Grace and Truth, John 13:31-38, Our Assignment to Love

Jesus lovingly called his disciples “My children.” He warned them that soon, he would no longer be with them.

 

Verse 33: “My children, I will be with you only a little longer. You will look for me, and just as I told the Jews, so I tell you now: Where I am going, you cannot come.

 

Jesus left them, and us, with a huge assignment, to love each other as he loved us, to show the world we belong to him.

 

34-35: “A new command I give you: Love one another. As I have loved you, so you must love one another. By this everyone will know that you are my disciples, if you love one another.”

 

Peter promised that he would die for Jesus. Jesus was fully aware of Peter’s coming denial. Yet, above, he called him his child.

 

36-38: Simon Peter asked him, “Lord, where are you going?”

Jesus replied, “Where I am going, you cannot follow now, but you will follow later.”

Peter asked, “Lord, why can’t I follow you now? I will lay down my life for you.”

Then Jesus answered, “Will you really lay down your life for me? Very truly I tell you, before the rooster crows, you will disown me three times!

 

Lord, I yearn to be a sign of your love by the way I treat others. Thank you for loving me as your child, even with all the times I’ve failed you. 

Friday, May 6, 2022

A Great New Friendship

I always thought of myself as a good daughter. As soon as I left for college, I started calling my folks every week. Back in the days when letters were more common, I even wrote once a week.

 

A few years ago, when I got a cell phone with unlimited hours, I thought, why not call Mom twice a week?

 

In the summer of 2020, my mom had knee surgery and was in the hospital and rehab for most of July. I know how not fun it is to be in the hospital, so I called her every day.

 

Once she went home, I had a brilliant idea. Why not continue calling her every day? My husband Murray asked why I’d only been calling her twice a week before. My only answer was, “Habit.”

 

I usually call Mom around 2:00 in the afternoon, when a TV show she likes to watch is over. I love this time we have together so much.

 

I was never really a good daughter. When I was younger, I didn’t want to talk to my parents about personal stuff. As I aged, I thought I shouldn’t say anything that might upset or worry them.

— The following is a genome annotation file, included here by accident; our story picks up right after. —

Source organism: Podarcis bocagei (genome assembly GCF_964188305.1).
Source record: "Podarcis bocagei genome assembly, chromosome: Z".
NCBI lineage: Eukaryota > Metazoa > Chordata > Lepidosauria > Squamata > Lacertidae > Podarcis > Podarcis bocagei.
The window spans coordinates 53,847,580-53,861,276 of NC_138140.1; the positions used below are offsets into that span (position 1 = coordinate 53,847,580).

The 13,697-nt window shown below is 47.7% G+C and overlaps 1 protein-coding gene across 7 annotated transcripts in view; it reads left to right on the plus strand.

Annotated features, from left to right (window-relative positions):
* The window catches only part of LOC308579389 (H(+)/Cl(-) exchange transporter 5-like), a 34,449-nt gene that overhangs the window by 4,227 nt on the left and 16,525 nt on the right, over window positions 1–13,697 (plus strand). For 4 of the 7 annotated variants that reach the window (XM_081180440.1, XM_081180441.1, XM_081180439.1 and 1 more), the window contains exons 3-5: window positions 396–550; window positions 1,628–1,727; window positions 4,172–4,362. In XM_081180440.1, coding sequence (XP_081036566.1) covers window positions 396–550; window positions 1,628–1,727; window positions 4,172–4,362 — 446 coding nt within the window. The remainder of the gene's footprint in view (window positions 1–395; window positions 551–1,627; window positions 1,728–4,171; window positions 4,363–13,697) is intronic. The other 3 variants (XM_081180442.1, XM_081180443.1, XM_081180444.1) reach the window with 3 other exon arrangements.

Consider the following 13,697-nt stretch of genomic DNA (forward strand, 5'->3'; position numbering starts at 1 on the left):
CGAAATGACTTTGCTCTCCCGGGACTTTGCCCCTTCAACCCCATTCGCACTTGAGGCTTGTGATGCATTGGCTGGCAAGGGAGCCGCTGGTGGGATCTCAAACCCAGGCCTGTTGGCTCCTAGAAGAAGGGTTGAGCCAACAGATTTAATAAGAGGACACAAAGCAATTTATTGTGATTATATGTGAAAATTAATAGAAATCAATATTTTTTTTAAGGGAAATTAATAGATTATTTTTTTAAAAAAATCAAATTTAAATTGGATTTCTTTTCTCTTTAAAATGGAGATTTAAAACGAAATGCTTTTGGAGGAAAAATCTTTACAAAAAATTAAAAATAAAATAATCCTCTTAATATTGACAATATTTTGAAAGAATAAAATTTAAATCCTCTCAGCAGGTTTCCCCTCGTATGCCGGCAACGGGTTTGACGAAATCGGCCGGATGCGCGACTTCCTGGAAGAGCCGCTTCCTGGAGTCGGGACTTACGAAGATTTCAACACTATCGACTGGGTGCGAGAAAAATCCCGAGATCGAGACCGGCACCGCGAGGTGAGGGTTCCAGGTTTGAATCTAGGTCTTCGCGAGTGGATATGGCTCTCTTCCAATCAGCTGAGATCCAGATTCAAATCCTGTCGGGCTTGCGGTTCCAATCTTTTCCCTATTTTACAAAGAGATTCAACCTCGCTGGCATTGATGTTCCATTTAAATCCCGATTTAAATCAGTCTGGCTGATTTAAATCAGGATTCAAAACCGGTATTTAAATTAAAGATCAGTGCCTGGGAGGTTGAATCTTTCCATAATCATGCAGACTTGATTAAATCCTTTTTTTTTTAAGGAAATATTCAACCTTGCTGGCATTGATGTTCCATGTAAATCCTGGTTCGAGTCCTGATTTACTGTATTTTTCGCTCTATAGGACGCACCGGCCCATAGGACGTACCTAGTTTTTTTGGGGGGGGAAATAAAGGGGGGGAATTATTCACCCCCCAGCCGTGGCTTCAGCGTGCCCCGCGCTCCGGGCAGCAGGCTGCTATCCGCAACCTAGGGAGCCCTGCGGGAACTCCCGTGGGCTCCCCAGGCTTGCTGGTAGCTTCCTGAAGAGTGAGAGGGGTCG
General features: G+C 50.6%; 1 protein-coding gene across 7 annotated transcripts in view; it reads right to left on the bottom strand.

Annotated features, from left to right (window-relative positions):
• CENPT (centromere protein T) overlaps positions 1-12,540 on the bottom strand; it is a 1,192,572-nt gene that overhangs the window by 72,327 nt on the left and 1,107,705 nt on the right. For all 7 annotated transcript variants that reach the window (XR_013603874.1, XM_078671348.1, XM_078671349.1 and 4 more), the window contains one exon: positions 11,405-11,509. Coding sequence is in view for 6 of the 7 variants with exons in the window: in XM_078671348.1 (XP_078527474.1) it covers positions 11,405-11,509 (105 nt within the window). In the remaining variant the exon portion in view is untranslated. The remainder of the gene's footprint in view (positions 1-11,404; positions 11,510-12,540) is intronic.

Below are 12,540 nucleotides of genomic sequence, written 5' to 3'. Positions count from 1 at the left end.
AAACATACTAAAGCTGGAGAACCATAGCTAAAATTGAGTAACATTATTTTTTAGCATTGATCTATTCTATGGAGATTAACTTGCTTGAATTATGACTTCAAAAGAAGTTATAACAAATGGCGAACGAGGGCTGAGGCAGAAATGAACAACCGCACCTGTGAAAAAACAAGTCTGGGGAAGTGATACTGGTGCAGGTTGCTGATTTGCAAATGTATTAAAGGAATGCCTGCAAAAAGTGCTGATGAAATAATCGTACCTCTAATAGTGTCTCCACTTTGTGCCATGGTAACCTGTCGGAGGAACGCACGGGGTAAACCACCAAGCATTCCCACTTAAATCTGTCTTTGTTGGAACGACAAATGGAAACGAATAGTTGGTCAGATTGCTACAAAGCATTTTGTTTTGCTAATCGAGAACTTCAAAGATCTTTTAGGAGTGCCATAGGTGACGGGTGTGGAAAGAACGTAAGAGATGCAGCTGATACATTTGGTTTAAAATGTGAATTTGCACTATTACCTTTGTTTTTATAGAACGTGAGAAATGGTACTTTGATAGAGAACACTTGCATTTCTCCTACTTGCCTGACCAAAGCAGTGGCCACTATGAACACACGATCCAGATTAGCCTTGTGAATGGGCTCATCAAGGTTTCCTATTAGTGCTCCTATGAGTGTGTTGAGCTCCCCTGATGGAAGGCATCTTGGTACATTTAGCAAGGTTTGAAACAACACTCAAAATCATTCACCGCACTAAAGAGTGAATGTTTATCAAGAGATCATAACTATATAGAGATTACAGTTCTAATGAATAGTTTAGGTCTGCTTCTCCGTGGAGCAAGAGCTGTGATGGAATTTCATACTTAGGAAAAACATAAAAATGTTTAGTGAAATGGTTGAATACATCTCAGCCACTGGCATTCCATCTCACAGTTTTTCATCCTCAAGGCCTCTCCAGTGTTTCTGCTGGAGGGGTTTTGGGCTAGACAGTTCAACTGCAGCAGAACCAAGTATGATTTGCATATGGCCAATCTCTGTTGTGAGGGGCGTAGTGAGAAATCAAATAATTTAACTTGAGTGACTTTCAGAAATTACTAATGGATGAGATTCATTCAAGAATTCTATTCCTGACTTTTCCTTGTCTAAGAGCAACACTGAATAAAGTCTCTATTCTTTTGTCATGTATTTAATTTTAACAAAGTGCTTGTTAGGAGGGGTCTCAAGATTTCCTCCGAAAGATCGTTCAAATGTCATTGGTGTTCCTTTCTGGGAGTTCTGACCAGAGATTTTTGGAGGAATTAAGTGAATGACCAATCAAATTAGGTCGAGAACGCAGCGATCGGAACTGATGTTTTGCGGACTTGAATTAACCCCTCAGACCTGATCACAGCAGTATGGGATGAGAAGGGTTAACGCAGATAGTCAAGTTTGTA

Really, it was pretty much always my mom I spoke with. My dad wasn’t much of a phone talker. But he’s been gone for 13 years, and my mom lives alone now.

 

I hope my mom feels the same, but I really enjoy the new relationship we have.

 

Some days we struggle to find much to talk about. Other days we go on for nearly an hour, and if Murray asks what we talked about, I have a hard time remembering anything.

 

We discuss our physical complaints. Mom told me she read in a women’s health book that our bladder is the size of a walnut. Sounds about right.

 

We love talking about food, what we’re having for dinner, what we’ve cooked lately, eating restaurant food.

 

Recently, Mom had a doctor appointment to go to. Afterward, she sat in the car while my brother went into the store to get a few things. She told me about the people watching she enjoyed doing.

 

Of course, it’s always easy for me to talk about my kids, and Mom tells me about my brothers and other relatives.

 

Mom, Lila Mae, is an artist. She tells me she’s done some drawing, but most of her art is done through quilting, crocheting, embroidery, patterns she follows and ones she makes up.

 

I must have inherited that desire from her. I can’t come up with any of my own patterns, and I can’t do all she does, but I love to knit and crochet.

 

We love talking about things we’re working on, new patterns. It’s nice to be able to ask her questions about a crochet project I’m working on.

 

We laugh. We’re sad. We gripe. Weather is an almost daily thing to complain about.

 

It’s all such a joy to me. I could feel sad that I let so many years go by without enjoying this wonderful person in my life, but what good would that do? I just thank God for the gift he’s given me to share with my mom every day now.